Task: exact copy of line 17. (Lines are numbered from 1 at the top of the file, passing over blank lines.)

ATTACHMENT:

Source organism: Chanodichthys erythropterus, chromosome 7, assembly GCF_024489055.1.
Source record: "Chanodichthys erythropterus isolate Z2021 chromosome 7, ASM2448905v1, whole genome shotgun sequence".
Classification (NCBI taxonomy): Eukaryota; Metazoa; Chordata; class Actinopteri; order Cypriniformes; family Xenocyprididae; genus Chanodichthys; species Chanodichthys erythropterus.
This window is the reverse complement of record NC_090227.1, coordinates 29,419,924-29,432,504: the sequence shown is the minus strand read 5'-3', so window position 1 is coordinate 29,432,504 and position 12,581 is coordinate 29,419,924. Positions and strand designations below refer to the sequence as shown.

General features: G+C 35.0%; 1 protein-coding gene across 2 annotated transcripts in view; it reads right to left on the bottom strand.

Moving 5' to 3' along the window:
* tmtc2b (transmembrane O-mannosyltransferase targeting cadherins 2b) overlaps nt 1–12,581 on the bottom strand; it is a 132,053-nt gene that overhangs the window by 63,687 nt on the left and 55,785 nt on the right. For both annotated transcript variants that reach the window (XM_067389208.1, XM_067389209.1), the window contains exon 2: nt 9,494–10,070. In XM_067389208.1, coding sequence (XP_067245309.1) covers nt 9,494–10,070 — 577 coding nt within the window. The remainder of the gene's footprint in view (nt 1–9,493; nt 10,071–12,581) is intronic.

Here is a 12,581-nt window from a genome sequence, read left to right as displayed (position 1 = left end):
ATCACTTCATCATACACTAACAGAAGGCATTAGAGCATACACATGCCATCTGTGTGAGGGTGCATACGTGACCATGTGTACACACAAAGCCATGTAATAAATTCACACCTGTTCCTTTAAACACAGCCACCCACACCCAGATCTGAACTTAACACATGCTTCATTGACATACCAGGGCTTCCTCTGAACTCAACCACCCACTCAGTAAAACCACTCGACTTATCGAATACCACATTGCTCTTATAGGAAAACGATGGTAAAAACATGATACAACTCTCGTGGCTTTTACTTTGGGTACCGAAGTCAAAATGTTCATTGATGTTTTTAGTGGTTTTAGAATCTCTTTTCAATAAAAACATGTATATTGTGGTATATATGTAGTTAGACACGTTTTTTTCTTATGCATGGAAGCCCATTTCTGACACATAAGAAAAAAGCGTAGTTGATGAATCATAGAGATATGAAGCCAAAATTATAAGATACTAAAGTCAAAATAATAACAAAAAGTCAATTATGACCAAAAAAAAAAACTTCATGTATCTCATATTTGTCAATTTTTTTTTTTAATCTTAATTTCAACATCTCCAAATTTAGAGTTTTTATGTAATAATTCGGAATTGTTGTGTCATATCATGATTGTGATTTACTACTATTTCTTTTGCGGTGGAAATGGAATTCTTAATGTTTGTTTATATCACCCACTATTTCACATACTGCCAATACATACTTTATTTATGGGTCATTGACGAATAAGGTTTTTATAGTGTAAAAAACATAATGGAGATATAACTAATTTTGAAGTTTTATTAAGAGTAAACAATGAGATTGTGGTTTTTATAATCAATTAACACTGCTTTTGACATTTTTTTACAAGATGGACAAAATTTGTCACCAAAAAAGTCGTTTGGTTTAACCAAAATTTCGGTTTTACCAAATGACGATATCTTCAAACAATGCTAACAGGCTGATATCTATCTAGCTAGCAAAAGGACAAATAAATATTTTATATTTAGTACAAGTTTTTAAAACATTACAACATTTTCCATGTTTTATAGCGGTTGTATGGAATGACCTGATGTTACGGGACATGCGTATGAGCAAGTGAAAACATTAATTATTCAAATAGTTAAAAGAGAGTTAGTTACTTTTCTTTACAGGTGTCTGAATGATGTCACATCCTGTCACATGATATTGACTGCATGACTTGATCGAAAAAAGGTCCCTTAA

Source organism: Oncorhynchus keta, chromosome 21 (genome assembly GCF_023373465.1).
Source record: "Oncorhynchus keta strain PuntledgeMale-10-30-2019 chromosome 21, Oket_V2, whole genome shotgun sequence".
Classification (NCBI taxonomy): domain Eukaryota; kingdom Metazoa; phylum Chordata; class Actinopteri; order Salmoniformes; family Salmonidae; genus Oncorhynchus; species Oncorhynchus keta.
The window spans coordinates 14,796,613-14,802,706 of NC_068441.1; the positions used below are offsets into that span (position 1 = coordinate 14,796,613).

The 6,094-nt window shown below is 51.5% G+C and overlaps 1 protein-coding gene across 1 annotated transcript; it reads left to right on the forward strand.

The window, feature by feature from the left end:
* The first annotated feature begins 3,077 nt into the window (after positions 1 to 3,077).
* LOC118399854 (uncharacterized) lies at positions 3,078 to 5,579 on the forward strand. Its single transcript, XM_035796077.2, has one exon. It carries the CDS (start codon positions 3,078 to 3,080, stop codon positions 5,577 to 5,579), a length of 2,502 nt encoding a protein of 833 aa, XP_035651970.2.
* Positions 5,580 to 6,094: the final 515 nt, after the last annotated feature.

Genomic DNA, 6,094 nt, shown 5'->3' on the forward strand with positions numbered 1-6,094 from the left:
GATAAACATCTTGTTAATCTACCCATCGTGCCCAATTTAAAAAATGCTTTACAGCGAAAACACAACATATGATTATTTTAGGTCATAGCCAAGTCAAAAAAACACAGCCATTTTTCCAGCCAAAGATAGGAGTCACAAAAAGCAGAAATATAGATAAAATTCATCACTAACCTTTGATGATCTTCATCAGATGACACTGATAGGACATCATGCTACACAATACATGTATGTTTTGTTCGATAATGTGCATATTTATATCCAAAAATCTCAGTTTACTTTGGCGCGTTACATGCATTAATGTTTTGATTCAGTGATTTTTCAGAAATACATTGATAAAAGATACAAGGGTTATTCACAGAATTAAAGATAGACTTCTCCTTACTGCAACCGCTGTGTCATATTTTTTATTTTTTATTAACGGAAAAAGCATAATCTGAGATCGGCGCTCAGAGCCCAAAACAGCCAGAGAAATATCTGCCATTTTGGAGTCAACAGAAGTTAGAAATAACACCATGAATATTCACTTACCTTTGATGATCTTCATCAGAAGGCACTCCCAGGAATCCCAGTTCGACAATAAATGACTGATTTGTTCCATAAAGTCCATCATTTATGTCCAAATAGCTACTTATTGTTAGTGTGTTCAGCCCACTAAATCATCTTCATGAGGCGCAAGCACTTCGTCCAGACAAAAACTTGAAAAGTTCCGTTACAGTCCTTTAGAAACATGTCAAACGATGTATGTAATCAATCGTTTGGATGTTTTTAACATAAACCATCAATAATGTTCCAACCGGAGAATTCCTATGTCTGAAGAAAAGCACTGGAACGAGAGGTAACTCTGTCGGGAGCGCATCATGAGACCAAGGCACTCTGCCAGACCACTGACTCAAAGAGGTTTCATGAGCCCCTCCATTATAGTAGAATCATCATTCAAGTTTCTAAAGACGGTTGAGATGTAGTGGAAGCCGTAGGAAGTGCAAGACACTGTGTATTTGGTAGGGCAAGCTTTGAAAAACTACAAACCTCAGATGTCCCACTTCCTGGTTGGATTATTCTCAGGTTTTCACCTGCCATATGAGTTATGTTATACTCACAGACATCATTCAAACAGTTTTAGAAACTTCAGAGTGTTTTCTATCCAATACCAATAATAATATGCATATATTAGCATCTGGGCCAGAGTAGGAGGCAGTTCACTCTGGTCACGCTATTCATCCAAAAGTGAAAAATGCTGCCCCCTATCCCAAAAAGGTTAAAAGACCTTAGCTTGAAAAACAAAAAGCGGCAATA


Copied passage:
* LOC118399854 (uncharacterized) lies at positions 3,078 to 5,579 on the forward strand. Its single transcript, XM_035796077.2, has one exon. It carries the CDS (start codon positions 3,078 to 3,080, stop codon positions 5,577 to 5,579), a length of 2,502 nt encoding a protein of 833 aa, XP_035651970.2.